Locating suitable doormat might be difficult as most seem to be printed with bizarre designs or garish texts. In desperate situation we imagine those could be painted over but we'd assume that this would be such a bother that we haven't tried it out.
Optimal doormat would come with thin (2-3mm) rubber bottom, but we didn't find any such had natural colored fibre. Tough! Anyhow, such doormat would need little else than just cutting it up to suitable sizes. Anyone who knows where such doormats can be purchased, please DO NOT hesitate to contact us! (gemigabokATthe-ancients.com)
The most suitable doormat we located was Trampa from Ikea costing some 10 euros. On the sides of the bottom Trampa has a really thick layer of rubber or somesuch making those areas unusable, so first you need to cut them away with an utility knife.
Now use one hardboard terrain base as a guide and draw the outlines to the bottom of the doormat with a felt tip pen. Cut away with utility knife. From this piece you first need to cut the edges (~1,5 cm) away to make the frames for the field.
If using Trampa or other doormats with no separate bottom material, glue the non-framing pieces to the thin cardboard with PVA (or hot glue gun if you want to avoid warpage). This is to avoid excessive breaking of the pieces during further cutting.
When at least somewhat dry (after one day the PVA was still somewhat soft, but after two days a bit too hard) remove the excessive cardboard. Then cut the piece in two. Then cut the other of these halves in two. You might even want to cut one such quarter into two. Most probably you need to cut some excess off each piece in order to make them fit your framed field -you could do so while the piece has only the frame removed.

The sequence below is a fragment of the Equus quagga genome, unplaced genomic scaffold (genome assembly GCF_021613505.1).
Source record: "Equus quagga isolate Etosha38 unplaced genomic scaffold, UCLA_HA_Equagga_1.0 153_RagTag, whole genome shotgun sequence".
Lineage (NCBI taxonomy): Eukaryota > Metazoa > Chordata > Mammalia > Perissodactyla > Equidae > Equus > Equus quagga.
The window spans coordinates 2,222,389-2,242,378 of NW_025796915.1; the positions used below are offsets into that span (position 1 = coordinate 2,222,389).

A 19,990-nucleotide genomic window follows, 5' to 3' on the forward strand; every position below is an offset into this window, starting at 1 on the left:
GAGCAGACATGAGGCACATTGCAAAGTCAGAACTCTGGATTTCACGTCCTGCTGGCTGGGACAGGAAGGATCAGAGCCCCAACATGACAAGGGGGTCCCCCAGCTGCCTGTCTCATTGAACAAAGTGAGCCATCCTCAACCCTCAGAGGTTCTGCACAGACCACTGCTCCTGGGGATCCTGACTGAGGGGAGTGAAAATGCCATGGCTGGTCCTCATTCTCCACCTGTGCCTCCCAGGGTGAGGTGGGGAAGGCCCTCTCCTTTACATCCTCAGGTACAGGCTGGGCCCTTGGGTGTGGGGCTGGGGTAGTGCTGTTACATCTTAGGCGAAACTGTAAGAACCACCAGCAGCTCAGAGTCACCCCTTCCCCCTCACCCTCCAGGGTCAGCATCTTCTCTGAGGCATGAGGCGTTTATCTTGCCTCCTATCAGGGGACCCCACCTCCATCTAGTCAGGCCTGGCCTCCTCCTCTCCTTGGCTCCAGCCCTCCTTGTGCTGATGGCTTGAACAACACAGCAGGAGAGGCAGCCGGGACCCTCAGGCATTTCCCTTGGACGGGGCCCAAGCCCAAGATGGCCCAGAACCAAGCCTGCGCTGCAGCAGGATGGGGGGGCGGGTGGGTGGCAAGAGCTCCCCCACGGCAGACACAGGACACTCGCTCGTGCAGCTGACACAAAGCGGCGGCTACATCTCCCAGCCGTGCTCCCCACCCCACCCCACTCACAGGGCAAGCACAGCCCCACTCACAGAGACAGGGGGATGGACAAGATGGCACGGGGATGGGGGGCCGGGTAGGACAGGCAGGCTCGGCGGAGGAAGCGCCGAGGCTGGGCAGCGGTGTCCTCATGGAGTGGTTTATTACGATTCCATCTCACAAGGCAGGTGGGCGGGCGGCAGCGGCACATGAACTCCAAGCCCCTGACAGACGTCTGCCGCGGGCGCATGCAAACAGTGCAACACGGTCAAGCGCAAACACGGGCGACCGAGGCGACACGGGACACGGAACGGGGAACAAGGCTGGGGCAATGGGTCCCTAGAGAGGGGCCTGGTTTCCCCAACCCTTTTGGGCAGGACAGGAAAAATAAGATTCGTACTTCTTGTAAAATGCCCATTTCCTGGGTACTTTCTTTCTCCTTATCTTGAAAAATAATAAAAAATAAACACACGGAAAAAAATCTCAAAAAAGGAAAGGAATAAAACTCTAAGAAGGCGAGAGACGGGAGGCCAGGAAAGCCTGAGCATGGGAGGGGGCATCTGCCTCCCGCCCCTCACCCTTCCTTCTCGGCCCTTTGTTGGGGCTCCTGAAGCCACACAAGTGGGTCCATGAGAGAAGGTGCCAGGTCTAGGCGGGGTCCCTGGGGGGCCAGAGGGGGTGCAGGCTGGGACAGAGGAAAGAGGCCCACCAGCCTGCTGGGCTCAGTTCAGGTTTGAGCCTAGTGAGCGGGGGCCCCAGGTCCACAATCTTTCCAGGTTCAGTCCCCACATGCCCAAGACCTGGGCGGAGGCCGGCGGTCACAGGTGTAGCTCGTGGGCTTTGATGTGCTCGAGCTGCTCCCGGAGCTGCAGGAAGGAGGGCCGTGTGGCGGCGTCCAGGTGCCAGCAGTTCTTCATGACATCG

When dry, use filler to mask outlandisly big gaps and paint the filler/cardboard with suitable earthen colors.
During cutting collect the coconut fibre that comes off. Apply watered down PVA to the hardboard and sprinkle some of this fibre to it. After it had dried, basecoat it with black spray but no need to paint yet unless you really want to. This'll represent the trampled down crops when interior pieces are removed from the field to make room for the figures.
Using hot glue gun fasten the field's frame pieces to the sides of the hardboard leaving 1-2mm empty on the sides. If you have some big gaps use some filler to fill them.
Apply some ever so slightly watered PVA to one outer side of the field (between the frame and the edge) and dip into sand and repeat with other sides. When dry, paint the sand green. Naturally if you prefer other scenic products to sand you should use those instead! Paint interior area of the field with suitable earthen colors with one or two drybrushings.
If you make several fields it is most likely useful to mark with a felt tip pen each fieldpiece and hardboard so you'll be able to locate the right pieces for each field even if these get mixed up.
Finally our field revue starts with a platoon of 28mm Bicorne Swedes/Finns painted as Savo Infantry pressing onwards with some skirmishers up front. Trampa is definately best suited for 28mm action!
Moving on to more modern Finns, here an armoured car is speaheading the 20mm Finnish advance. (The soldiers are converted plastic Germans and Russians from various manufacturers).
And finally we have some tank supported 20mm German infantry making headway through the fields.
("Played": January 24rd. GM: Janne. Faithful handyman: Mr H.)